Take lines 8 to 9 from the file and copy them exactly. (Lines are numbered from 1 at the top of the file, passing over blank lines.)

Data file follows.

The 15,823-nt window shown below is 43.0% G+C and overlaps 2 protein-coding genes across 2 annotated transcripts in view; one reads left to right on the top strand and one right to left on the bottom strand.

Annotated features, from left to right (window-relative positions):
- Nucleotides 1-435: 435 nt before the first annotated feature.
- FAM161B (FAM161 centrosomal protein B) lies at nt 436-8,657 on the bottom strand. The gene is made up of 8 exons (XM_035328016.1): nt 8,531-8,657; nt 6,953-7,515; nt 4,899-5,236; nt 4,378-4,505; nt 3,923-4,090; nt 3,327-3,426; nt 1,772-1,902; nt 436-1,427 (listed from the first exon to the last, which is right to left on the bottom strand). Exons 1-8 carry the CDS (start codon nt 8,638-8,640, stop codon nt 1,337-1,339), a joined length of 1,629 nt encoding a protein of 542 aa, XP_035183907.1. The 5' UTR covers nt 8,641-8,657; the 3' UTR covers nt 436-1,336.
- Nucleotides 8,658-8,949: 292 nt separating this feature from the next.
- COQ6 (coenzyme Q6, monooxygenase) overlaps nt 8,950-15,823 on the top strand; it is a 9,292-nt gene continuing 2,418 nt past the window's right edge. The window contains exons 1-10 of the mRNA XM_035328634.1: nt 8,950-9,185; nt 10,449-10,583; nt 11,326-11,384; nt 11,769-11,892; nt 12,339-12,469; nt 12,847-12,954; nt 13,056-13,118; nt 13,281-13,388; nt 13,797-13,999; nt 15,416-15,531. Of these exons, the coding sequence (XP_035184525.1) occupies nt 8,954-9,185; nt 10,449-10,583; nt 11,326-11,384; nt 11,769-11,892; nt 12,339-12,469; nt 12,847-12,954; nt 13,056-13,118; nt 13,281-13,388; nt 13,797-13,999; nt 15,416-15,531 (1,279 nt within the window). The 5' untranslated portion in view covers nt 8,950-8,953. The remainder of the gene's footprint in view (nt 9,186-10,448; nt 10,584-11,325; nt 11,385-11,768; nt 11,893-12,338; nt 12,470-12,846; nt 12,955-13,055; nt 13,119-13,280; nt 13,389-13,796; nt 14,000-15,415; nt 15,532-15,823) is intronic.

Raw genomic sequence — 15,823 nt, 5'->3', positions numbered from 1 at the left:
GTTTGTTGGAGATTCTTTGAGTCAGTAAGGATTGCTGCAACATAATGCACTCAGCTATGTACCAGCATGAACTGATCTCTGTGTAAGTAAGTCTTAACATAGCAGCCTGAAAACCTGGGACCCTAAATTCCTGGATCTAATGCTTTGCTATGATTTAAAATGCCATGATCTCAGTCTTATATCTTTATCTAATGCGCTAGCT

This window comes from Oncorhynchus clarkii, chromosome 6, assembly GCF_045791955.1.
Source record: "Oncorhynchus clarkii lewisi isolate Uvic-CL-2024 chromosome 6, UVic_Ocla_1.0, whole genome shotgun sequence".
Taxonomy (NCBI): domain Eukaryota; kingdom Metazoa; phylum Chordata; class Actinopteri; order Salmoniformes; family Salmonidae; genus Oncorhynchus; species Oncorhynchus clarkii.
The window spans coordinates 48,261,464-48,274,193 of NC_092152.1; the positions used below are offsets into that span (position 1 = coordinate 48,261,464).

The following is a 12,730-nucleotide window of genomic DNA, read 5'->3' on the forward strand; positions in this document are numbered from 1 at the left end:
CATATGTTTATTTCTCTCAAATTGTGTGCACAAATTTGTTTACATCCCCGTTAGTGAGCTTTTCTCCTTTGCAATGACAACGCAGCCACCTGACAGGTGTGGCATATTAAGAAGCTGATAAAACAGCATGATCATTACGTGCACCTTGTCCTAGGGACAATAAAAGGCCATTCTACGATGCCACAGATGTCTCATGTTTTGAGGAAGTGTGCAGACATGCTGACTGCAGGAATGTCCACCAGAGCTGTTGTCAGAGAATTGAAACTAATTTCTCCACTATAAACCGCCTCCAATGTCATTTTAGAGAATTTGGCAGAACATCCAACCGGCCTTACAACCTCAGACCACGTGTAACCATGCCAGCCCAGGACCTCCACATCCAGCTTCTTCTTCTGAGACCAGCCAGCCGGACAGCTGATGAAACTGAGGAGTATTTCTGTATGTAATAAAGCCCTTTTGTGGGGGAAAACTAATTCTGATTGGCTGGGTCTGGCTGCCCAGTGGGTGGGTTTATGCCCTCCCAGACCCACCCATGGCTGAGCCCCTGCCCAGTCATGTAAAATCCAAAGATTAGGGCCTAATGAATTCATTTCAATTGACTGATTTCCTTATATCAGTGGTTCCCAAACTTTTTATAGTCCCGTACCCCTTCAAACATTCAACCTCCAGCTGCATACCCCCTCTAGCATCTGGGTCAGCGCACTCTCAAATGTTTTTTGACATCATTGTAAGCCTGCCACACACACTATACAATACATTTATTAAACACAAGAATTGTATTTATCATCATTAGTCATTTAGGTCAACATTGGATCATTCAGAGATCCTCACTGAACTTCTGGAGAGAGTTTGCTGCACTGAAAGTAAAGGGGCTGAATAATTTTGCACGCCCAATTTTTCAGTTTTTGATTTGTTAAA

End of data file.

GTTTGTTGGAGATTCTTTGAGTCAGTAAGGATTGCTGCAACATAATGCACTCAGCTATGTACCAGCATGAACTGATCTCTGTGTAAGTAAGTCTTAACATAGCAGCCTGAAAACCTGGGACCCTAAATTCCTGGATCTAATGCTTTGCTATGATTTAAAATGCCATGATCTCAGTCTTATATCTTTATCTAATGCGCTAGCT

This window comes from Oncorhynchus clarkii, chromosome 6, assembly GCF_045791955.1.